Friday night I went to a lab dinner at my prof’s place, then drove down to CT. On Saturday we had two overlapping Bat Mitzvahs at different synagogues, and then the accompanying fabulous parties, for about 13 hours straight. Today I’m hanging out with some friends in Westport, and tomorrow is The Picnic. It’s quite a social weekend.
Sunday I inflated both tires with my new pump and adapter. I rode the bike to work Monday and Tuesday, enjoying the confidence of properly pressurized rubber. Coming out from work Tuesday afternoon, my rear tire was dead flat, like someone had stuck a pin through it. This is far from the first time this has happened. I must be doing something wrong, but I can hardly imagine what.
Either that or some vandal is sneakily pricking my tires.
The Polywell fusion device developers stopped making press releases some time last year, and basically disappeared from my consciousness. I imagined that the project was probably dead, given its tenuous position at the edge of crackpotdom. As it turns out, though, the US Navy is still funding them, in the form of a $7M+ grant from the stimulus grant boost approved last spring.
They’re under a publishing embargo, so they can’t talk about their work, which I find sort of hilarious. The project was the subject of breathless hype by its founder, whose premiere invention (the Bussard Ram Scoop) is literally fictional. It claims to solve a problem into which many billions of research dollars have been poured, without introducing any new technology, by a simple design. Its entire scientific claim to success rests on the detection of a total of nine neutrons. This sort of edgy science calls for intense public scientific discourse to resolve the mystery, but the terms of the grant make this impossible, leaving us to wonder.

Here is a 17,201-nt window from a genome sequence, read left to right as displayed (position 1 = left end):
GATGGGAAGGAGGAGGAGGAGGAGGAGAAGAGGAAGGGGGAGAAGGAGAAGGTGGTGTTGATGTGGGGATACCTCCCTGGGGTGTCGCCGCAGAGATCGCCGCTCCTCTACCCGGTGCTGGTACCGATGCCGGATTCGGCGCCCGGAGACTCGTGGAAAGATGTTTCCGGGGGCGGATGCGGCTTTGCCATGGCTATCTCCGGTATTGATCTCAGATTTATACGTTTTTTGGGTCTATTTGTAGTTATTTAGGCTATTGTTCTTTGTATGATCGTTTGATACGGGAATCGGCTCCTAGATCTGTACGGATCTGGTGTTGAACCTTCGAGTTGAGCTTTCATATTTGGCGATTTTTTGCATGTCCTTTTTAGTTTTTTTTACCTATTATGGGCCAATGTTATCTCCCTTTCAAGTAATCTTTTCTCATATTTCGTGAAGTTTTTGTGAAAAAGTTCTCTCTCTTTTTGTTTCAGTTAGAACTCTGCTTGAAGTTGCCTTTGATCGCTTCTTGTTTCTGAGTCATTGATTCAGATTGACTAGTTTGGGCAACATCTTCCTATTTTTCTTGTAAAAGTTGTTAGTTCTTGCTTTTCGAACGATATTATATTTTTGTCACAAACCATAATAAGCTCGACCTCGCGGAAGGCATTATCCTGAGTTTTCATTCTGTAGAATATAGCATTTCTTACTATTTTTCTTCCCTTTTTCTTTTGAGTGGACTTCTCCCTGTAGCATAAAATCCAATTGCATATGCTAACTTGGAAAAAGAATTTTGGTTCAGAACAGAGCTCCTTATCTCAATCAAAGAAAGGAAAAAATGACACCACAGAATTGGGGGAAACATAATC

Yesterday, on my errand shopping spree, I bought a Schwinn bicycle pump at Target for $13, including Presta-Schrader valve adapter. The pump itself is mediocre, it turns out, flimsily built with a pressure gauge of questionable utility, but that makes it only a touch worse than all the other bicycle pumps my family’s owned over the years. The included Presta adapter, however, is worse than useless. It’s all plastic, and at first appears to work, but in fact just wastes your time and does not actually effect the flow of air.
Proper Presta adapters are just a machined piece of brass with a rubber gasket, so small that I dropped the last one somewhere around Boston and didn’t hear it fall. Bike stores typically stock them in a big jar at the checkout counter, like mints. At the fancy bike shops around Boston you’re lucky to find them for less than $3, and I wondered if there might be a better price somewhere less bikey. I found it, but not where I expected: EMS carries them for $0.80. I was doubly surprised that EMS carries bicycle stuff and that they sell anything at all for a reasonable price. Of course, I’d just let all the air out of my bicycle tires.
I laced up my jogging shoes and made the most of the weather on the way.
After a long day of errands I went to meet a friend at Conga, a restaurant/salsa club, tonight. There was a lesson first, which was nice, since I haven’t danced salsa in years. Unfortunately, the lesson turned out to be about 10% of what I would have needed to be able to survive on that dance floor. This club, it turns out, is populated by a crowd of very skilled regulars. The dance floor was packed with people doing spins in double time, with signaling and foot positions so highly evolved that only a hint of the original basic remains. It was impressive to watch, and disheartening. I would have to take a whole lot of lessons before coming back to Conga on a Saturday night.
You are always good for a laugh.
In its HTML5 support, IE9 will support playback of H.264 video only.
In its HTML5 support, IE9 will support playback of H.264 video as well as VP8 video when the user has installed a VP8 codec on Windows.
Time between quotes: three weeks. I feel sorry for the engineers.
Does anyone know of a system for filtering large volumes of air for dust? I’m not worried about allergens here, just visible dust particles. Everything in my apartment seems to get covered in dust, sometimes even vertical surfaces, and it only gets worse when we open the windows in the summer. I need something that can filter dust from a lot of air, fast.
I’m still of half a mind to duct-tape a big furnace filter to the front of my box fan and see what happens.
In 2002, Elan/Wyeth/Pfizer stopped a trial of AN-1792, an experimental Alzheimer’s vaccine, after a pattern became apparent in which about 4.5% of those receiving treatment developed dangerous encephalitis. (Most of them did recover, though.) The vaccine didn’t appear to be a very effective treatment, and Wyeth called the whole thing off.